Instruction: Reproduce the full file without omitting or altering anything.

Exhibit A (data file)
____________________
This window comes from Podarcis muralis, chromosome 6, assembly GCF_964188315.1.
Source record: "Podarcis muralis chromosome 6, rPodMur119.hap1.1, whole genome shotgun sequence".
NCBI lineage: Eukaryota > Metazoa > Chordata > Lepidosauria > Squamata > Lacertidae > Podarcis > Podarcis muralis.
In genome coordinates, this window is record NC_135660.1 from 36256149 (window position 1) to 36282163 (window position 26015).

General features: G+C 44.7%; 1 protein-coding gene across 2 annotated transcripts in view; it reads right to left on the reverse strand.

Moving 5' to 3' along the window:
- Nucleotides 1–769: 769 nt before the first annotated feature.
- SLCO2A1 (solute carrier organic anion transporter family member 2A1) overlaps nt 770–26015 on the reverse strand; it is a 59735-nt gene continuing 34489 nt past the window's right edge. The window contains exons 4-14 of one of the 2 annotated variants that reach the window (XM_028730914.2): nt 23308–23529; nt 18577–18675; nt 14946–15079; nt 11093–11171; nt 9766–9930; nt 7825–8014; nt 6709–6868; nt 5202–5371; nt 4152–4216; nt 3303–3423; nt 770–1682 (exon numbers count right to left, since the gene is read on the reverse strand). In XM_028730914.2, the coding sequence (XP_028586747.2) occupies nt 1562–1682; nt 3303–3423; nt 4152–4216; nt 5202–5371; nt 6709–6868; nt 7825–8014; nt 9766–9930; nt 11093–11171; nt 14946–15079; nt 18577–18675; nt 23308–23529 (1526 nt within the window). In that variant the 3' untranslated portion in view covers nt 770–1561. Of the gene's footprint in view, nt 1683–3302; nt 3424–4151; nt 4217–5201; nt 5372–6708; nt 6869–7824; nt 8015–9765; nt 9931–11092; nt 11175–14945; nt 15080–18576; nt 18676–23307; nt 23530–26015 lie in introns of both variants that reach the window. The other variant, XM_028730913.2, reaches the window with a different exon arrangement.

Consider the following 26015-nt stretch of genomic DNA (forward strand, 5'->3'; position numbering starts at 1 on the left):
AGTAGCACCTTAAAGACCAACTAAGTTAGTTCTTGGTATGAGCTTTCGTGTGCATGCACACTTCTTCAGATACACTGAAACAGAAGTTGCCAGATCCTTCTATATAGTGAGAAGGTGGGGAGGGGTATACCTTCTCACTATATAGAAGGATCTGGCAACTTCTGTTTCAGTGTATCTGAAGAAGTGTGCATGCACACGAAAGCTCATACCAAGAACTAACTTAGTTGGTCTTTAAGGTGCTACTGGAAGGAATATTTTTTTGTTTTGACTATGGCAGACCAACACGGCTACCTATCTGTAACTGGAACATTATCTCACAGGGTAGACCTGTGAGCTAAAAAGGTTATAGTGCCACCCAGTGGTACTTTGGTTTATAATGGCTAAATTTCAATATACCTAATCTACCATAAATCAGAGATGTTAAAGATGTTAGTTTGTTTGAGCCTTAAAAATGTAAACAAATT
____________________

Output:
This window comes from Podarcis muralis, chromosome 6, assembly GCF_964188315.1.
Source record: "Podarcis muralis chromosome 6, rPodMur119.hap1.1, whole genome shotgun sequence".
NCBI lineage: Eukaryota > Metazoa > Chordata > Lepidosauria > Squamata > Lacertidae > Podarcis > Podarcis muralis.
In genome coordinates, this window is record NC_135660.1 from 36256149 (window position 1) to 36282163 (window position 26015).

General features: G+C 44.7%; 1 protein-coding gene across 2 annotated transcripts in view; it reads right to left on the reverse strand.

Moving 5' to 3' along the window:
- Nucleotides 1–769: 769 nt before the first annotated feature.
- SLCO2A1 (solute carrier organic anion transporter family member 2A1) overlaps nt 770–26015 on the reverse strand; it is a 59735-nt gene continuing 34489 nt past the window's right edge. The window contains exons 4-14 of one of the 2 annotated variants that reach the window (XM_028730914.2): nt 23308–23529; nt 18577–18675; nt 14946–15079; nt 11093–11171; nt 9766–9930; nt 7825–8014; nt 6709–6868; nt 5202–5371; nt 4152–4216; nt 3303–3423; nt 770–1682 (exon numbers count right to left, since the gene is read on the reverse strand). In XM_028730914.2, the coding sequence (XP_028586747.2) occupies nt 1562–1682; nt 3303–3423; nt 4152–4216; nt 5202–5371; nt 6709–6868; nt 7825–8014; nt 9766–9930; nt 11093–11171; nt 14946–15079; nt 18577–18675; nt 23308–23529 (1526 nt within the window). In that variant the 3' untranslated portion in view covers nt 770–1561. Of the gene's footprint in view, nt 1683–3302; nt 3424–4151; nt 4217–5201; nt 5372–6708; nt 6869–7824; nt 8015–9765; nt 9931–11092; nt 11175–14945; nt 15080–18576; nt 18676–23307; nt 23530–26015 lie in introns of both variants that reach the window. The other variant, XM_028730913.2, reaches the window with a different exon arrangement.

Consider the following 26015-nt stretch of genomic DNA (forward strand, 5'->3'; position numbering starts at 1 on the left):
AGTAGCACCTTAAAGACCAACTAAGTTAGTTCTTGGTATGAGCTTTCGTGTGCATGCACACTTCTTCAGATACACTGAAACAGAAGTTGCCAGATCCTTCTATATAGTGAGAAGGTGGGGAGGGGTATACCTTCTCACTATATAGAAGGATCTGGCAACTTCTGTTTCAGTGTATCTGAAGAAGTGTGCATGCACACGAAAGCTCATACCAAGAACTAACTTAGTTGGTCTTTAAGGTGCTACTGGAAGGAATATTTTTTTGTTTTGACTATGGCAGACCAACACGGCTACCTATCTGTAACTGGAACATTATCTCACAGGGTAGACCTGTGAGCTAAAAAGGTTATAGTGCCACCCAGTGGTACTTTGGTTTATAATGGCTAAATTTCAATATACCTAATCTACCATAAATCAGAGATGTTAAAGATGTTAGTTTGTTTGAGCCTTAAAAATGTAAACAAATT